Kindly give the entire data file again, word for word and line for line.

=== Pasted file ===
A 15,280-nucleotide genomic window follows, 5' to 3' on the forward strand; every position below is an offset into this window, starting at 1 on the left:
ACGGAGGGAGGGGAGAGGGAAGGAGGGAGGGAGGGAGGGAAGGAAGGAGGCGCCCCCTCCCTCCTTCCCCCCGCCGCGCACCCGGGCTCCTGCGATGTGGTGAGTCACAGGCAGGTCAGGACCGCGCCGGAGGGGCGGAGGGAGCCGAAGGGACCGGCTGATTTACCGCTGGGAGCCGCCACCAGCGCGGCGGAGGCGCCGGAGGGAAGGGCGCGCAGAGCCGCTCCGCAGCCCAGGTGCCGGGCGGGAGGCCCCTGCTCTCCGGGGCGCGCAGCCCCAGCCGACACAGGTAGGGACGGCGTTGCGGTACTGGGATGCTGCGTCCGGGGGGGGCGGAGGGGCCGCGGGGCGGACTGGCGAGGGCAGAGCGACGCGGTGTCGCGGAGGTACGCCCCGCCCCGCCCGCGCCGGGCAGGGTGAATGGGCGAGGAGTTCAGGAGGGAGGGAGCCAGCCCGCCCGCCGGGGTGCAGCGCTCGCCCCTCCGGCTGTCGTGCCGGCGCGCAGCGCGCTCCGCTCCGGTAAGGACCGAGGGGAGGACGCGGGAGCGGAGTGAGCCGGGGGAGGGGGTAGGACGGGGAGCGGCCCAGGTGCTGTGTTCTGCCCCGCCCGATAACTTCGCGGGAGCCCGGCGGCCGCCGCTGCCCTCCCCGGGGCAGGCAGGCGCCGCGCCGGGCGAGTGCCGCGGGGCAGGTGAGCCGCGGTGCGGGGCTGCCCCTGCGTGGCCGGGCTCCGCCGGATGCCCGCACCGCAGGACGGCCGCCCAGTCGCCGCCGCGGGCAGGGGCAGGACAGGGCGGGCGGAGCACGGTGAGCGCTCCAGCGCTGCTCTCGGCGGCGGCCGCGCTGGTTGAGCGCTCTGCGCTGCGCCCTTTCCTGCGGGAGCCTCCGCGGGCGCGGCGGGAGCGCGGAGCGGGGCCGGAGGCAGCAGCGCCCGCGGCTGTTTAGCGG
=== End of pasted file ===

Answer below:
A 15,280-nucleotide genomic window follows, 5' to 3' on the forward strand; every position below is an offset into this window, starting at 1 on the left:
ACGGAGGGAGGGGAGAGGGAAGGAGGGAGGGAGGGAGGGAAGGAAGGAGGCGCCCCCTCCCTCCTTCCCCCCGCCGCGCACCCGGGCTCCTGCGATGTGGTGAGTCACAGGCAGGTCAGGACCGCGCCGGAGGGGCGGAGGGAGCCGAAGGGACCGGCTGATTTACCGCTGGGAGCCGCCACCAGCGCGGCGGAGGCGCCGGAGGGAAGGGCGCGCAGAGCCGCTCCGCAGCCCAGGTGCCGGGCGGGAGGCCCCTGCTCTCCGGGGCGCGCAGCCCCAGCCGACACAGGTAGGGACGGCGTTGCGGTACTGGGATGCTGCGTCCGGGGGGGGCGGAGGGGCCGCGGGGCGGACTGGCGAGGGCAGAGCGACGCGGTGTCGCGGAGGTACGCCCCGCCCCGCCCGCGCCGGGCAGGGTGAATGGGCGAGGAGTTCAGGAGGGAGGGAGCCAGCCCGCCCGCCGGGGTGCAGCGCTCGCCCCTCCGGCTGTCGTGCCGGCGCGCAGCGCGCTCCGCTCCGGTAAGGACCGAGGGGAGGACGCGGGAGCGGAGTGAGCCGGGGGAGGGGGTAGGACGGGGAGCGGCCCAGGTGCTGTGTTCTGCCCCGCCCGATAACTTCGCGGGAGCCCGGCGGCCGCCGCTGCCCTCCCCGGGGCAGGCAGGCGCCGCGCCGGGCGAGTGCCGCGGGGCAGGTGAGCCGCGGTGCGGGGCTGCCCCTGCGTGGCCGGGCTCCGCCGGATGCCCGCACCGCAGGACGGCCGCCCAGTCGCCGCCGCGGGCAGGGGCAGGACAGGGCGGGCGGAGCACGGTGAGCGCTCCAGCGCTGCTCTCGGCGGCGGCCGCGCTGGTTGAGCGCTCTGCGCTGCGCCCTTTCCTGCGGGAGCCTCCGCGGGCGCGGCGGGAGCGCGGAGCGGGGCCGGAGGCAGCAGCGCCCGCGGCTGTTTAGCGG